Britain's Prince Albert (Colin Firth) must ascend the throne as King George VI, but he has a speech impediment. Knowing that the country needs her husband to be able to communicate effectively, Elizabeth (Helena Bonham Carter) hires Lionel Logue (Geoffrey Rush), an Australian actor and speech therapist, to help him overcome his stammer. An extraordinary friendship develops between the two men, as Logue uses unconventional means to teach the monarch how to speak with confidence.Written by
In a brief scene at the end of the film, a group of soldiers listens to the speech as broadcast. They're wearing the cap badge of The Queen's Regiment, but the badge is the pre-1922 pattern, a paschal lamb with "The Queen's" scrolled beneath. That changed in 1922, to a larger paschal lamb with no scroll. See more »
1925 / King George V reigns over a quarter of the world's people. He asks his second son, the Duke of York, to give the closing speech at the Empire Exhibition in Wembley, London.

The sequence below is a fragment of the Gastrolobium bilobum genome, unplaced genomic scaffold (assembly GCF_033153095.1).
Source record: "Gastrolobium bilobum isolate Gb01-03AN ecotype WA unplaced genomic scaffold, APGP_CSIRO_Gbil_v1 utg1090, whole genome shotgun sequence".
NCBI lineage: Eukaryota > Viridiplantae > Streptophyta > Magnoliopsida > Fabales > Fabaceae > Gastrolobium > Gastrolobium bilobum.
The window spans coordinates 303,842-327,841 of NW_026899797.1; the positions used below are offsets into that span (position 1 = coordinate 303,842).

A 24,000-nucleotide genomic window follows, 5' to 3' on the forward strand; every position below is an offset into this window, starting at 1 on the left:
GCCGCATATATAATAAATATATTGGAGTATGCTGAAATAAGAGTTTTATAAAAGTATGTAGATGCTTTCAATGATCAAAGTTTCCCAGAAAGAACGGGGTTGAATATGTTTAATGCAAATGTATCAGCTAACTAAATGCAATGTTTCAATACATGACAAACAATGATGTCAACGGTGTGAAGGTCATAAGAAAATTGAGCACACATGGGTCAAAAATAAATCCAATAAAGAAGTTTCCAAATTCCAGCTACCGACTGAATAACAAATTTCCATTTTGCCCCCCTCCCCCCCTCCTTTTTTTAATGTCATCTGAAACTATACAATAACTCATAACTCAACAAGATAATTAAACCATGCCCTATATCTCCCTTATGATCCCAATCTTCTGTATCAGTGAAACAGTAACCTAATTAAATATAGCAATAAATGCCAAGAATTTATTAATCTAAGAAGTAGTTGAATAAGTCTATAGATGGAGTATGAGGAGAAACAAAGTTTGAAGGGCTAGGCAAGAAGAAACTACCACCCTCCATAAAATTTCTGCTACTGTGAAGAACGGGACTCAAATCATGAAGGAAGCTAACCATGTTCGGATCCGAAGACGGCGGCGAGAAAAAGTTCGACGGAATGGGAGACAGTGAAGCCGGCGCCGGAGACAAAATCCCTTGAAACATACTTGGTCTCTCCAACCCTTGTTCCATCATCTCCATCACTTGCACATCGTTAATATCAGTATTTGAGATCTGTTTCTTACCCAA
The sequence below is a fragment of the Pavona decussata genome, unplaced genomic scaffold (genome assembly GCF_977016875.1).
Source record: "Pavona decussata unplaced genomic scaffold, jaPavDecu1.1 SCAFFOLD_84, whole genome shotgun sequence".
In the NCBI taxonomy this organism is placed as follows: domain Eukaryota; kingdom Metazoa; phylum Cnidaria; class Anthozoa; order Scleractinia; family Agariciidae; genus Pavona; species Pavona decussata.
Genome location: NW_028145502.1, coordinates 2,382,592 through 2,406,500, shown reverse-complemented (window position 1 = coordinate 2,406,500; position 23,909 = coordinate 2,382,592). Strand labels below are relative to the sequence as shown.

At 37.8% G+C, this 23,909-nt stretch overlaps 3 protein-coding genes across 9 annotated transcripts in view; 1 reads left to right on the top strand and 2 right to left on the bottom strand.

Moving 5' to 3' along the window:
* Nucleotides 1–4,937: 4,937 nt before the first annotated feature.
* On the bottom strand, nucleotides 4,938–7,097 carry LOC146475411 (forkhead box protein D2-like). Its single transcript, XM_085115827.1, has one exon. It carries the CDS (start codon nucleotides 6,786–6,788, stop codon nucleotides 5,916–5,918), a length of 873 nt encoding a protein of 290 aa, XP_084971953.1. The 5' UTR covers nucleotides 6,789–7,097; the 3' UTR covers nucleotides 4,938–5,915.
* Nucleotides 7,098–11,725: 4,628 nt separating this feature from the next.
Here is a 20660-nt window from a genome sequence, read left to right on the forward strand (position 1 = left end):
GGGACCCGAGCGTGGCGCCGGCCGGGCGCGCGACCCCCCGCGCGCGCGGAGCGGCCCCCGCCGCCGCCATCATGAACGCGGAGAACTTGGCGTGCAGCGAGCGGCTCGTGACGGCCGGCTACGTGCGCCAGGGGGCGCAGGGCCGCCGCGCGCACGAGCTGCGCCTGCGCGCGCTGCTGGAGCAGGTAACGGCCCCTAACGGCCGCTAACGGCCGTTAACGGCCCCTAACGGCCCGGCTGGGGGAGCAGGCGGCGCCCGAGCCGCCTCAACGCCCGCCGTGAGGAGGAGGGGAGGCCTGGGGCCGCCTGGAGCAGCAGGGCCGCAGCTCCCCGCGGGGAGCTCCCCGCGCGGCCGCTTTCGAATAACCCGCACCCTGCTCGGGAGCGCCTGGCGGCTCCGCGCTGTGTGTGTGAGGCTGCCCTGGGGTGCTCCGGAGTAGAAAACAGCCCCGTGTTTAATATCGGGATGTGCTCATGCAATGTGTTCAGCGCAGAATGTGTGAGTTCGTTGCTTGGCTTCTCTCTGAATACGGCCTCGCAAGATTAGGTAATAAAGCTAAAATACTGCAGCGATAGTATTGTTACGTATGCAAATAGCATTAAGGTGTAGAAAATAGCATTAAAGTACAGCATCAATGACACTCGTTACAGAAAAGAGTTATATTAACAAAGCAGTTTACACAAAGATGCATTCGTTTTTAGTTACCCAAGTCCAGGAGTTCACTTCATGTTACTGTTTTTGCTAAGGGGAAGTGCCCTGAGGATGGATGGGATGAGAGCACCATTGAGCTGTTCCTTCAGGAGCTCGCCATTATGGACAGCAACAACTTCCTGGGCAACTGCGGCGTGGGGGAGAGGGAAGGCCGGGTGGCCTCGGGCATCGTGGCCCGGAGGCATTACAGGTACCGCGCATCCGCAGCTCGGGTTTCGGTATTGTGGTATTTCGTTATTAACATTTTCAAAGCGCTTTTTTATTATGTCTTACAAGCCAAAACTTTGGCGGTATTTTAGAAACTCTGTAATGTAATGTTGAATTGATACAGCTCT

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What a wonderful performance! Compassion and clarity of vision, side by side. Colin Firth has been a favourite of mine since the extraordinary "Apartment Zero' (1989) His maturity as an actor reflects his maturity as a person and how many times are we able to say that? Very few I'm afraid. What I thought I saw in him as an actor playing the zero of the title in "Apartment Zero" is here in spades. Wow! How rewarding! Here he's not alone. Goeffrey Rush, Helena Bonham Carter and Guy Pearce are all standouts and the stutter is just a device to show a whole picture. How strange we knew so little about this man. I guess Hitler got all the headlines. So from a historical perspective is also a feast of sorts. Bravo indeed!
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